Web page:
When George Gascon became police chief of San Francisco last year, he brought with him an idea that, if successful, could change how his department operates. He wants to use civilians instead of officers to investigate most nonviolent crimes like break-ins, car thefts and vandalism. These civilian employees would photograph crime scenes, dust for fingerprints, write reports, testify in court and counsel victims on how to prevent future crimes. “This is really about re-engineering policing,” Gascon told the San Francisco Chronicle last summer. “It’s a program that I believe will increasingly become the model around the country.”
Perhaps, but in the meantime, it’ll certainly change how the police work in his city, how crime victims interact with his department—and possibly save millions in salaries and training.
And it raises an important question for all community leaders: Where do transformational ideas like this come from? Where do you find ideas and practices that could yield important community benefits but, by definition, aren’t in common use? And that question, in turn, begs two other questions:
- When do you introduce transformational ideas? That is, how do you know when the time is right for transformation?
- How do you introduce a transformational idea so it has a good chance of overcoming opposition and being accepted?
All important questions. Today I’ll take on the one about where transformation ideas come from. In future postings, I’ll look at the others. (See our series on mapping community change.) Caution, though: No leader should introduce a transformational idea until she can answer all three questions. (Where did this idea come from? When should we introduce it? How do we introduce it so it succeeds?). Leaders don’t just throw big, half-baked ideas on the table and expect others to react; that’s what gadflies do.
In Gascon’s case, he found his transformational idea in Great Britain, where civilian investigators are fairly common. After reworking it to fit American police practices, he tried it in his previous job as police chief of suburban Mesa, Arizona. (The verdict from top law enforcement officials and regular cops there: It works.) Now he’s trying it on a much larger stage in San Francisco.
In short, he found his idea the way most good leaders find ideas: He kept his eyes open, asked the right question (in Gascon’s case, how can we deliver police services better and cheaper?), and looked in places you might not expect (another country). This is part of a skill set you might not associate with community leaders but should: the leader as learner.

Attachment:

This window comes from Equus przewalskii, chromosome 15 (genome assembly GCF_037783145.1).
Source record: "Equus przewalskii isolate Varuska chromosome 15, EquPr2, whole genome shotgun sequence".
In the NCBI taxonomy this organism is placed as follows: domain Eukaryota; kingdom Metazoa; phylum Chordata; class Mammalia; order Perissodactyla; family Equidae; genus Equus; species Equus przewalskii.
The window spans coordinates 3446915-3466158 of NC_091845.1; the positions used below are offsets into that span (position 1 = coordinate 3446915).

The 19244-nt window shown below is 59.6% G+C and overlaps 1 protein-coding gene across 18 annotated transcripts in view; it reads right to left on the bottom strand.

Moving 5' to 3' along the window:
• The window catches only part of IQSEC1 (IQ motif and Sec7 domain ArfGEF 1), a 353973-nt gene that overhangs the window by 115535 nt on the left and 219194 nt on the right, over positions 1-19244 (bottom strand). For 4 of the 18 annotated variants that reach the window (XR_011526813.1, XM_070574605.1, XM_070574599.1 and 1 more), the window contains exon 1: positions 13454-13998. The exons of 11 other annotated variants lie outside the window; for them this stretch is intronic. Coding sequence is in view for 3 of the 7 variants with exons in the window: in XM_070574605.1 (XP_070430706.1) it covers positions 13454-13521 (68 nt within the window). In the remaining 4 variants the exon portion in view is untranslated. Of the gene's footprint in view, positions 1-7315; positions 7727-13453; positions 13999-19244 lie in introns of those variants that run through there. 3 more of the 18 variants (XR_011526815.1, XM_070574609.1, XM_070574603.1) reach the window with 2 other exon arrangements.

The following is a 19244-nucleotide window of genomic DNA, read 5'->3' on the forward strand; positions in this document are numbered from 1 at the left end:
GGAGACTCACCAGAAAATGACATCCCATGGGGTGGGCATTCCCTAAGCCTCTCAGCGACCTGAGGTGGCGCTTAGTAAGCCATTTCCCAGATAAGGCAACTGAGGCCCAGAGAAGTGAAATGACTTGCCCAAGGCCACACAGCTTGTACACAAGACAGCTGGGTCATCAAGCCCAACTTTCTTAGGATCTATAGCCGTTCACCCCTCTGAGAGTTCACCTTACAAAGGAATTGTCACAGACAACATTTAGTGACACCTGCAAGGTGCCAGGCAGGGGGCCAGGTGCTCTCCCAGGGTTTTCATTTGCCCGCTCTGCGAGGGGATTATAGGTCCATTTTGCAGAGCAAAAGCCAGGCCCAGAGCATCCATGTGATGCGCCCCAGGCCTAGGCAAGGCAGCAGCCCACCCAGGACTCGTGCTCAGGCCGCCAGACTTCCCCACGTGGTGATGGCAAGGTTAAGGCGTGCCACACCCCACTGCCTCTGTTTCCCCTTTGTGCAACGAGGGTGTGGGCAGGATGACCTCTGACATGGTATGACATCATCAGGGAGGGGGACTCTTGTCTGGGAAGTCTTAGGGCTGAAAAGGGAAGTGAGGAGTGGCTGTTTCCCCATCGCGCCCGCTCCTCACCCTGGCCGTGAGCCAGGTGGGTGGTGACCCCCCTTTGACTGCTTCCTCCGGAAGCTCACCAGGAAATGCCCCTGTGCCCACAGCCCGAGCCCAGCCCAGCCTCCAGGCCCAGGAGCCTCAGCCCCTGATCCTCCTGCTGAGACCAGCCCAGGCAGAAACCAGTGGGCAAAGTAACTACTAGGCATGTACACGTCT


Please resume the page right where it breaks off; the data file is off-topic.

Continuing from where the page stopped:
Two other examples of how leaders learn:
- Bill Clinton and Renaissance Weekend. After Clinton was elected president in 1992, reporters were surprised to discover that he participated in an annual retreat called Renaissance Weekend. It sounded strange and even a little ominous at the time, but it was how Clinton formed relationships with people from many backgrounds and, more importantly, learned about ideas he couldn’t have found at the state capitol in Little Rock, Arkansas.
- Rudy Giuliani and the Manhattan Institute. When Giuliani ran for mayor of New York in 1989 and lost, he didn’t have many good ideas outside of public safety for changing city government. (He was a longtime prosecutor.) But before he ran and won in 1993, Giuliani went to school by attending seminars at a conservative New York think tank called the Manhattan Institute. What he learned there formed many of his administration’s quality of life initiatives and government improvement efforts, ideas that were pioneered far from New York and brought to him by the Manhattan Institute.
Point is, as a leader you have to develop your own sources of ideas. You can find many good ones in your own community, but they will be mostly incremental ideas—improvements to things your city is already doing. If you want to find transformational ideas, ones that can take the city or its government in completely new directions, you’ll almost certainly have to look elsewhere.
There are several ways of doing this. You can read widely (books, magazines, blogs and national newspapers like the New York Times and Wall Street Journal). You can attend state or national conferences. (If you do so, attend the breakout sessions, talk with speakers—and get their business cards!) Or you can go on your own. I’m notorious for wandering away from family vacations to inspect downtowns, check in on neighborhood revitalization efforts and walk through new municipal projects. (And yes, I always talk to people and get their cards.)
Finally, there are intercity visits. These days nearly every city gathers a group of leaders and takes them on an overnight visit to study how another place does things. If you’re on the list, it can be a great way of learning about transformational ideas.
Go with some questions in mind, though, and make them big ones, like how can cities get more citizens involved in civic work, how can they create more distinctive downtowns, how can they deliver services better and cheaper—and then look for answers in the host city. When you hear about a bold new initiative, ask where the idea came from, how it was introduced, why it was eventually adopted and how it changed things.
And don’t forget: Ask for business cards!